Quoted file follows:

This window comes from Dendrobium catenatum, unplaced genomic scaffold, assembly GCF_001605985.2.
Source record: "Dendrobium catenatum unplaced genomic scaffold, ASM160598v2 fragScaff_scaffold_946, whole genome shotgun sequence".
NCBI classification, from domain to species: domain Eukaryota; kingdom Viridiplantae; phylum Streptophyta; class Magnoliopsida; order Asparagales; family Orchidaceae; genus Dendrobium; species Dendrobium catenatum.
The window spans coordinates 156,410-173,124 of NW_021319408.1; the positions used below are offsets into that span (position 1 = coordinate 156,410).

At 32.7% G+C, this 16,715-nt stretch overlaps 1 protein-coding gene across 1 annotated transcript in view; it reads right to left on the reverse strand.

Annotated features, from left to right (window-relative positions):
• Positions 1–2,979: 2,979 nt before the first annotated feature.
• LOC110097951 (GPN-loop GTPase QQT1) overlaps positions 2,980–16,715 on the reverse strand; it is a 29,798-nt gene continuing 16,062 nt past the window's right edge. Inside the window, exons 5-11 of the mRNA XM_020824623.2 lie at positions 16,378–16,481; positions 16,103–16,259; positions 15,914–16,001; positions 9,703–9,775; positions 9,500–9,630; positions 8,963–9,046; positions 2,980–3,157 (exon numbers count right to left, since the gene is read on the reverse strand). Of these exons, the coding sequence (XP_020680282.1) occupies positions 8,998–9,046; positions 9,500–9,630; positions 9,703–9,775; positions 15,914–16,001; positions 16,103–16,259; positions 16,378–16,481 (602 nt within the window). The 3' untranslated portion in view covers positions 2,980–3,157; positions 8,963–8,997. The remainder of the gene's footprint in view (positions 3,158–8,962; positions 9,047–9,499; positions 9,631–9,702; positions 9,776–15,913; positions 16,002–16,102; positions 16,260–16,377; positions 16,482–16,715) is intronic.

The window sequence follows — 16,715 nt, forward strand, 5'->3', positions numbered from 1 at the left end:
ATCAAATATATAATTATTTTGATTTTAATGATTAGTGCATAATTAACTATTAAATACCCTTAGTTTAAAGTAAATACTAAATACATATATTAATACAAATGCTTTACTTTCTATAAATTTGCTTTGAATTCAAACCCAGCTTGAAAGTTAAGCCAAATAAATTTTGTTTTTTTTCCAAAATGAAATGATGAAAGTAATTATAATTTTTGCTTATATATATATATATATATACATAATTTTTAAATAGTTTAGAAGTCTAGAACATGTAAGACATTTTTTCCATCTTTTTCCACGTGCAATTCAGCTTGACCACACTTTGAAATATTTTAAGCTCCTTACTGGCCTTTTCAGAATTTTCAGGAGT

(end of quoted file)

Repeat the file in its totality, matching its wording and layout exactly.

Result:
This window comes from Dendrobium catenatum, unplaced genomic scaffold, assembly GCF_001605985.2.
Source record: "Dendrobium catenatum unplaced genomic scaffold, ASM160598v2 fragScaff_scaffold_946, whole genome shotgun sequence".
NCBI classification, from domain to species: domain Eukaryota; kingdom Viridiplantae; phylum Streptophyta; class Magnoliopsida; order Asparagales; family Orchidaceae; genus Dendrobium; species Dendrobium catenatum.
The window spans coordinates 156,410-173,124 of NW_021319408.1; the positions used below are offsets into that span (position 1 = coordinate 156,410).

At 32.7% G+C, this 16,715-nt stretch overlaps 1 protein-coding gene across 1 annotated transcript in view; it reads right to left on the reverse strand.

Annotated features, from left to right (window-relative positions):
• Positions 1–2,979: 2,979 nt before the first annotated feature.
• LOC110097951 (GPN-loop GTPase QQT1) overlaps positions 2,980–16,715 on the reverse strand; it is a 29,798-nt gene continuing 16,062 nt past the window's right edge. Inside the window, exons 5-11 of the mRNA XM_020824623.2 lie at positions 16,378–16,481; positions 16,103–16,259; positions 15,914–16,001; positions 9,703–9,775; positions 9,500–9,630; positions 8,963–9,046; positions 2,980–3,157 (exon numbers count right to left, since the gene is read on the reverse strand). Of these exons, the coding sequence (XP_020680282.1) occupies positions 8,998–9,046; positions 9,500–9,630; positions 9,703–9,775; positions 15,914–16,001; positions 16,103–16,259; positions 16,378–16,481 (602 nt within the window). The 3' untranslated portion in view covers positions 2,980–3,157; positions 8,963–8,997. The remainder of the gene's footprint in view (positions 3,158–8,962; positions 9,047–9,499; positions 9,631–9,702; positions 9,776–15,913; positions 16,002–16,102; positions 16,260–16,377; positions 16,482–16,715) is intronic.

The window sequence follows — 16,715 nt, forward strand, 5'->3', positions numbered from 1 at the left end:
ATCAAATATATAATTATTTTGATTTTAATGATTAGTGCATAATTAACTATTAAATACCCTTAGTTTAAAGTAAATACTAAATACATATATTAATACAAATGCTTTACTTTCTATAAATTTGCTTTGAATTCAAACCCAGCTTGAAAGTTAAGCCAAATAAATTTTGTTTTTTTTCCAAAATGAAATGATGAAAGTAATTATAATTTTTGCTTATATATATATATATATATACATAATTTTTAAATAGTTTAGAAGTCTAGAACATGTAAGACATTTTTTCCATCTTTTTCCACGTGCAATTCAGCTTGACCACACTTTGAAATATTTTAAGCTCCTTACTGGCCTTTTCAGAATTTTCAGGAGT